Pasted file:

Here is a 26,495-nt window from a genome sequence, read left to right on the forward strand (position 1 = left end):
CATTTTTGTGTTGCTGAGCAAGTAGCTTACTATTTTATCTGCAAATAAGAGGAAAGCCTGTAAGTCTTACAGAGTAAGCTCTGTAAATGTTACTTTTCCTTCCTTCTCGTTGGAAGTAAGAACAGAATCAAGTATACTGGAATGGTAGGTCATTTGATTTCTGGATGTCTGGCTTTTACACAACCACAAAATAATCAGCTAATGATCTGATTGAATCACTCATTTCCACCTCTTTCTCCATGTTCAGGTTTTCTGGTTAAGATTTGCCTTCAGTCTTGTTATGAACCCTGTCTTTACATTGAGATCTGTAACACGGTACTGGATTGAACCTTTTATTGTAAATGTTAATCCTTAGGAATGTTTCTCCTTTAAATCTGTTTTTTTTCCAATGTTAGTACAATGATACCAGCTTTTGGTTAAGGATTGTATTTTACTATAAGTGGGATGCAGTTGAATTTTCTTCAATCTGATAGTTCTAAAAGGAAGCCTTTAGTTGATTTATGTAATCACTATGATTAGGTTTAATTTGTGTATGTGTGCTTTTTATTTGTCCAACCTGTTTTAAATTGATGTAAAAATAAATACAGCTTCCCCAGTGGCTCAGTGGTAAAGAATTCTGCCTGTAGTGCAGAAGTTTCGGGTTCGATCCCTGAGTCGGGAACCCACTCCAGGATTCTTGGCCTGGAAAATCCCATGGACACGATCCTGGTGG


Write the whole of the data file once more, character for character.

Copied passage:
Here is a 26,495-nt window from a genome sequence, read left to right on the forward strand (position 1 = left end):
CATTTTTGTGTTGCTGAGCAAGTAGCTTACTATTTTATCTGCAAATAAGAGGAAAGCCTGTAAGTCTTACAGAGTAAGCTCTGTAAATGTTACTTTTCCTTCCTTCTCGTTGGAAGTAAGAACAGAATCAAGTATACTGGAATGGTAGGTCATTTGATTTCTGGATGTCTGGCTTTTACACAACCACAAAATAATCAGCTAATGATCTGATTGAATCACTCATTTCCACCTCTTTCTCCATGTTCAGGTTTTCTGGTTAAGATTTGCCTTCAGTCTTGTTATGAACCCTGTCTTTACATTGAGATCTGTAACACGGTACTGGATTGAACCTTTTATTGTAAATGTTAATCCTTAGGAATGTTTCTCCTTTAAATCTGTTTTTTTTCCAATGTTAGTACAATGATACCAGCTTTTGGTTAAGGATTGTATTTTACTATAAGTGGGATGCAGTTGAATTTTCTTCAATCTGATAGTTCTAAAAGGAAGCCTTTAGTTGATTTATGTAATCACTATGATTAGGTTTAATTTGTGTATGTGTGCTTTTTATTTGTCCAACCTGTTTTAAATTGATGTAAAAATAAATACAGCTTCCCCAGTGGCTCAGTGGTAAAGAATTCTGCCTGTAGTGCAGAAGTTTCGGGTTCGATCCCTGAGTCGGGAACCCACTCCAGGATTCTTGGCCTGGAAAATCCCATGGACACGATCCTGGTGG